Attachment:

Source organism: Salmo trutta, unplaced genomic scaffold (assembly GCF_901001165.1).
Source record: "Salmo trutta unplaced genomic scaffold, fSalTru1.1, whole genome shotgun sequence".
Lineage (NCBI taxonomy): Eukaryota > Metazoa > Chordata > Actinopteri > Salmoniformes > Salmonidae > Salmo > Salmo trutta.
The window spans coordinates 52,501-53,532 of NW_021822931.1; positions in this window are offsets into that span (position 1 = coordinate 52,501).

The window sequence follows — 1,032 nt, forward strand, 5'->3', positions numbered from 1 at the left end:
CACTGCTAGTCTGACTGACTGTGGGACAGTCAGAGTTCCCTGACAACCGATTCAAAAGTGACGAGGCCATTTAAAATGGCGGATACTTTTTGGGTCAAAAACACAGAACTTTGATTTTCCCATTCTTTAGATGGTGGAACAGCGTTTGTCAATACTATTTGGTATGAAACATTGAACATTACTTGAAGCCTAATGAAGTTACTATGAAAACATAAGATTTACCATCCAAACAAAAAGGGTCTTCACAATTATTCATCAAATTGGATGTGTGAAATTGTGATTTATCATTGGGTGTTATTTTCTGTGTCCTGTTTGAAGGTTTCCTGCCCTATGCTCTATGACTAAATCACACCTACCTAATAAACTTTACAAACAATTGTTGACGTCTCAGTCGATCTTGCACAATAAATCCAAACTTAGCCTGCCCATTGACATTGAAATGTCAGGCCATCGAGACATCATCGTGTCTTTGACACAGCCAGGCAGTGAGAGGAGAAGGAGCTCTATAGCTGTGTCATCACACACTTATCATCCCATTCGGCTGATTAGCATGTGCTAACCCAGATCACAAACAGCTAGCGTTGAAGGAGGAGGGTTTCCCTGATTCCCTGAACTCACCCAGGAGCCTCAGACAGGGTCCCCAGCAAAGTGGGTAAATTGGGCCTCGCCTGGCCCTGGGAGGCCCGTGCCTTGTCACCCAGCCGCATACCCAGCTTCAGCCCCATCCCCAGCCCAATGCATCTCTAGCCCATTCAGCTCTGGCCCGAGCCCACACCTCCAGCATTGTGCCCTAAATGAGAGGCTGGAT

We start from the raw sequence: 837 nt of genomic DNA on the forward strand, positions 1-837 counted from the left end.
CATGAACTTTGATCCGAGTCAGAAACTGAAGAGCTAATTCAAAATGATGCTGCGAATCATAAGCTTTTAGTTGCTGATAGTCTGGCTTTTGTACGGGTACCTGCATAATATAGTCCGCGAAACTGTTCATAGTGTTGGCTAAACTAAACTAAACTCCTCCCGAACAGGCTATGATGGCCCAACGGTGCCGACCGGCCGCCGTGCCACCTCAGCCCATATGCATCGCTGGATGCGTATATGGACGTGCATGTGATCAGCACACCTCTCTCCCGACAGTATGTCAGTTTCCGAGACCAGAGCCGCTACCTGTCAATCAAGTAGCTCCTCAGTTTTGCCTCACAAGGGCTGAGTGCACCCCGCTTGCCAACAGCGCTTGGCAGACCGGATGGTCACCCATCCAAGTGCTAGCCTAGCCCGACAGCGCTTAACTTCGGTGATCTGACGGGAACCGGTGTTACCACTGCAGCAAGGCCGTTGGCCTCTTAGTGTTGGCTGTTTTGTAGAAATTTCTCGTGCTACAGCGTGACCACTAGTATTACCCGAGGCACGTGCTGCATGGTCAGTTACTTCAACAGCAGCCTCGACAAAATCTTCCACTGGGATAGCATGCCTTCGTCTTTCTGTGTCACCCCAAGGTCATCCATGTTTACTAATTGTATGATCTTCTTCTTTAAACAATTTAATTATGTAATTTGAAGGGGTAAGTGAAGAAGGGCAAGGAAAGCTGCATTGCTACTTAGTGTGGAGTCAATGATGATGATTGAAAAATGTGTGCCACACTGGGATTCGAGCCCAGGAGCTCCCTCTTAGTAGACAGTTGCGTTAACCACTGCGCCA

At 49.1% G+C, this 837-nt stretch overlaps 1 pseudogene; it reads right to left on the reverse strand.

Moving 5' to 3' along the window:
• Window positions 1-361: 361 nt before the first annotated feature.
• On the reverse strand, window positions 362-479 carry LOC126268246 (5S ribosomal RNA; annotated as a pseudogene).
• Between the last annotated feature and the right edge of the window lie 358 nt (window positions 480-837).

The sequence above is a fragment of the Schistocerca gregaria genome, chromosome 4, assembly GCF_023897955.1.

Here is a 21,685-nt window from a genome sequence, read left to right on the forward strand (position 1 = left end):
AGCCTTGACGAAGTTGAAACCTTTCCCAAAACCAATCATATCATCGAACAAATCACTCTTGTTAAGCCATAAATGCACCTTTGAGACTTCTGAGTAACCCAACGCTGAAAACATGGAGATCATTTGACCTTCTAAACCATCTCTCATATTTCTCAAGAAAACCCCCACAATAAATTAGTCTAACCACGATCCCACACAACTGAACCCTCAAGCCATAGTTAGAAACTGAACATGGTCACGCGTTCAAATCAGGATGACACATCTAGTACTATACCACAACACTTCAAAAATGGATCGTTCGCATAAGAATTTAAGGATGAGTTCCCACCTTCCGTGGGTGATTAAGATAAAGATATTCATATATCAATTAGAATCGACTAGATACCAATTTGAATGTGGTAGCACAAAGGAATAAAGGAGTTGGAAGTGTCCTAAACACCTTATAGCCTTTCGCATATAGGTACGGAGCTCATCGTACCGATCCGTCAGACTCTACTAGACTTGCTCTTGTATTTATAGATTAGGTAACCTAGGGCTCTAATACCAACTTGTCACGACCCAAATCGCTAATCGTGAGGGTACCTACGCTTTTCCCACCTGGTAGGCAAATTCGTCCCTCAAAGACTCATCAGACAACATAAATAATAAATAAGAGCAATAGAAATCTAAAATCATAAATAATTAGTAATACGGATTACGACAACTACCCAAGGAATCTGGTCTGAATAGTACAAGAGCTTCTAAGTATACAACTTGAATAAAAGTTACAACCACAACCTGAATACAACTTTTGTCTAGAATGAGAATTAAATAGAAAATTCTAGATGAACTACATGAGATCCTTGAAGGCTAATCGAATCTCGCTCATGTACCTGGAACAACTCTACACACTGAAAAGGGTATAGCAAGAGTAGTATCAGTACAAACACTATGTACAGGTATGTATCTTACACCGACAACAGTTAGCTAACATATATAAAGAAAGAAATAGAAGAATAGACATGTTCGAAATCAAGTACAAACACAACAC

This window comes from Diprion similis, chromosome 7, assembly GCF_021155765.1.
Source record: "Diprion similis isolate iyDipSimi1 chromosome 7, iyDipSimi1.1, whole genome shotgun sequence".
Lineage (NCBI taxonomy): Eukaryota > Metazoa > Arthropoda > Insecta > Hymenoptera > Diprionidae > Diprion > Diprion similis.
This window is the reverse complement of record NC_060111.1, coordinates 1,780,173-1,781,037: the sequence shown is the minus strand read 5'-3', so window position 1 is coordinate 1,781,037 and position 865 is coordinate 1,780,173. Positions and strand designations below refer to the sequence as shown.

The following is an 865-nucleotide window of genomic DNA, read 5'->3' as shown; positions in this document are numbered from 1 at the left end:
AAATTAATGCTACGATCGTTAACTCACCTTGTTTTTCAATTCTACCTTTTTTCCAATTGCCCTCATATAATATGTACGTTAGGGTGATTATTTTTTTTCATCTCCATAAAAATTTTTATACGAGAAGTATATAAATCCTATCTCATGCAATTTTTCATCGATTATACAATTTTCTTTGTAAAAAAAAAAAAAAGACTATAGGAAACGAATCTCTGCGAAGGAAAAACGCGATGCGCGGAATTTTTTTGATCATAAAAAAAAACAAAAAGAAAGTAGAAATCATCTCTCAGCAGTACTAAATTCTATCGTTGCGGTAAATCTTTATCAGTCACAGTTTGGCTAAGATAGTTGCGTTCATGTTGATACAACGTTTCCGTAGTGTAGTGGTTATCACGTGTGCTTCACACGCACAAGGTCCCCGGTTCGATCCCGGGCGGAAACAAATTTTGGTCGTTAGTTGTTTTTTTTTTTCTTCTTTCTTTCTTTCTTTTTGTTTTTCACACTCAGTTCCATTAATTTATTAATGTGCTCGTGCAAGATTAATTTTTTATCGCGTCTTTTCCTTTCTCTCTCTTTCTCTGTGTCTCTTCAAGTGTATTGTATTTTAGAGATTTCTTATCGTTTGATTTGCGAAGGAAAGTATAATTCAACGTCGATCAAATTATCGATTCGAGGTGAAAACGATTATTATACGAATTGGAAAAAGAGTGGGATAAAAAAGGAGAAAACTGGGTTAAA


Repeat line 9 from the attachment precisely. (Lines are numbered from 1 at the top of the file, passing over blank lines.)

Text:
At 49.1% G+C, this 837-nt stretch overlaps 1 pseudogene; it reads right to left on the reverse strand.